What has been proven to fail 100% of the time is any form of centralized control. Over time, every empire falls. Freedom - decentralization in other words - is never completely eradicated, but even under the most oppressive tyrannies, remains in cracks and hidden in shadows, to burst forth once the despotism finally so enrages enough people that it is overcome, to burgeon once again.

Until some new centralization of wealth and power is implemented over people.

Freedom will eventually vanquish all oppression. Decentralization will eventually completely eradicate centralization, and we'll be free. It's the only form of society that cannot be defeated, and we're just waiting for the technology that enables it to be developed to maturity.

Decentralized systems have proven to be the most centralized, time and time again. STEEM's GINI coefficient is far worse than even the most centralised dictatorship in the world. (I.e. Brunei)

ja, most traits are maybe not equally but normally distributed. The need for communication, entertainment, even our taste, and our ethical views. Also, skills are normally distributed. But information follows power laws. Followers, Money, Influence, ... there is only one pewdipie with 96 Million followers. Not 1000, not 100, only one. And it does not matter if you start with equal conditions. After n rounds there will be one node holding most of the resources.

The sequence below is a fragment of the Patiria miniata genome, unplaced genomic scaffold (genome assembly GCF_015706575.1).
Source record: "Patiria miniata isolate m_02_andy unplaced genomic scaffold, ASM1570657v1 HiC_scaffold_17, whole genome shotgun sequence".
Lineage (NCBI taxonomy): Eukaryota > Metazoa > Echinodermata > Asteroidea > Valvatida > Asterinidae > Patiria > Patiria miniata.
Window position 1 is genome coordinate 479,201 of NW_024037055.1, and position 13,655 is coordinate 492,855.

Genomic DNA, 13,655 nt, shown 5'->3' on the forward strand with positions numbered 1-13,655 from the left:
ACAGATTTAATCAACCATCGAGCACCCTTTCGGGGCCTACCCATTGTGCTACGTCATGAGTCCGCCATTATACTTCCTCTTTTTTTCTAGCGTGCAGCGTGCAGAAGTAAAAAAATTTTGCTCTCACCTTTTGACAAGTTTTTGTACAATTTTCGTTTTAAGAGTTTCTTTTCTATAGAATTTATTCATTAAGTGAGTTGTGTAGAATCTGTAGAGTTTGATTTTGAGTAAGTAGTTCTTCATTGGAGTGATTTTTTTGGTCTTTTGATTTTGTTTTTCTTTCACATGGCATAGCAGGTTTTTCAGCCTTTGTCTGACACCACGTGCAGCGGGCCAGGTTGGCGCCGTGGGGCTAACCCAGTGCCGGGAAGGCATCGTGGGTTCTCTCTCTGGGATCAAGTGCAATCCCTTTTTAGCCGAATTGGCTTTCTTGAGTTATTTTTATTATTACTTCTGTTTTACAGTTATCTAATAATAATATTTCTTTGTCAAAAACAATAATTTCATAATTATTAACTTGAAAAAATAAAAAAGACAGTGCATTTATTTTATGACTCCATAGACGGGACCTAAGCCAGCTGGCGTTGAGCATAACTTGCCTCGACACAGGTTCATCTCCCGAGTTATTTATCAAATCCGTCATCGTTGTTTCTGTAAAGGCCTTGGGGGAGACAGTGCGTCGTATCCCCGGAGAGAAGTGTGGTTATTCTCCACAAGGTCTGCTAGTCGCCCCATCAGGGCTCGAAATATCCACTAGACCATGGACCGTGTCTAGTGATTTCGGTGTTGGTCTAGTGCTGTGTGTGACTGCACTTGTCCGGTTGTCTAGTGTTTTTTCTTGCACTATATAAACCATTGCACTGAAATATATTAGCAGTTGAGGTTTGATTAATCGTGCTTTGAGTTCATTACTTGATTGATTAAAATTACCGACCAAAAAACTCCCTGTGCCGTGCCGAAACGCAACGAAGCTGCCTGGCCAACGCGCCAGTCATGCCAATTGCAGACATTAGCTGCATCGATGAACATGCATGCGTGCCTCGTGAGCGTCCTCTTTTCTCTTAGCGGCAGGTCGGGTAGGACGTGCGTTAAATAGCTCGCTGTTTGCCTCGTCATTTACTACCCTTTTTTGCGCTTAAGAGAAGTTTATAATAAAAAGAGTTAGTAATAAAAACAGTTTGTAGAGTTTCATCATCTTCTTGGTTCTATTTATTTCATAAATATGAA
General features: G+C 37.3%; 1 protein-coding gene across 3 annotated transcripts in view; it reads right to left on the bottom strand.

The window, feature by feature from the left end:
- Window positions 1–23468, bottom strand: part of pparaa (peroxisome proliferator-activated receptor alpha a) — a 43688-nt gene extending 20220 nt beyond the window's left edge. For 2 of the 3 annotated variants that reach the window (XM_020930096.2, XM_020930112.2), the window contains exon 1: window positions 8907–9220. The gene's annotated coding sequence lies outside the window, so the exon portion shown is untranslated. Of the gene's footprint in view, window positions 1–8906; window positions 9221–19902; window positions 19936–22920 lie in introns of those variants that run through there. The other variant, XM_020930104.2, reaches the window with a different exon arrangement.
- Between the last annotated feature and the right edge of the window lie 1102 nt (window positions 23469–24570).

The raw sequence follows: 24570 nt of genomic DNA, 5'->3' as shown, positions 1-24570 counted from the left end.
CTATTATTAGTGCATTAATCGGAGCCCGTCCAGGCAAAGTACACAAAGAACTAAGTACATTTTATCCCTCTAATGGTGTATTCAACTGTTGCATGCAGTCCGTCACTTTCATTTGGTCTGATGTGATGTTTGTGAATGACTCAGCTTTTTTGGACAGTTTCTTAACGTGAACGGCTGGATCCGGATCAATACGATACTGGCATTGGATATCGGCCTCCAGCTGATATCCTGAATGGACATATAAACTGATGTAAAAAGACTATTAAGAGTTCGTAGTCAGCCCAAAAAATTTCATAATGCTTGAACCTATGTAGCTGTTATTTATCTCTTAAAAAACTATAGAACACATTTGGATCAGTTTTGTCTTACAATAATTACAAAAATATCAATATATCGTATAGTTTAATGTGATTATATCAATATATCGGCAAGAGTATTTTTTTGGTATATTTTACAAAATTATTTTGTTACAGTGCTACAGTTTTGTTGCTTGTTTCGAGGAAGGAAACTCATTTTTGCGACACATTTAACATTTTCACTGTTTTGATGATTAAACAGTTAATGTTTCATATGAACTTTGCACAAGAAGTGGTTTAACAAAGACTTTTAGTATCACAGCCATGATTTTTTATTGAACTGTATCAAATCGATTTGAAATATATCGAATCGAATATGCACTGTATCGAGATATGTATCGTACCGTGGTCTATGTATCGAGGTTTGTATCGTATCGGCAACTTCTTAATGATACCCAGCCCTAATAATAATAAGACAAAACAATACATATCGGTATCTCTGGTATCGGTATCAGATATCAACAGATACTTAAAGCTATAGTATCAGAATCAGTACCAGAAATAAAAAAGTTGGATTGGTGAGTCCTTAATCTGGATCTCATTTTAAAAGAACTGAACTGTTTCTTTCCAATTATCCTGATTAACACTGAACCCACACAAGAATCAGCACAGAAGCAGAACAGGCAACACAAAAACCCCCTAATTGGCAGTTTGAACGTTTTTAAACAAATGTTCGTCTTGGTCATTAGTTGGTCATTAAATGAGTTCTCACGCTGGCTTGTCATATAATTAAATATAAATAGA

It's maybe not impossible to scale. Make stake private, make voting contribution anonymous and introduce unique user identification so that self voting is impossible, even with multiple accounts. Stake should only give you the possibility to earn return. Its Proof-of-stake, not proof-of-status, and proof-of-brain and not proof-of-egoism.

This proposal have been in history of tax reform. Remember, how tax is created. Government say before, that the tax is made to punish the only the rich or whales.

A reason why this minnow or the poor and the middle class agree for tax reform and the law is made.

Now look what happened, the minnow or the poor and middle class pays more tax and the rich don't.

HF21 is somehow in my own understanding is exactly alike how tax is made. Correct me if I am wrong.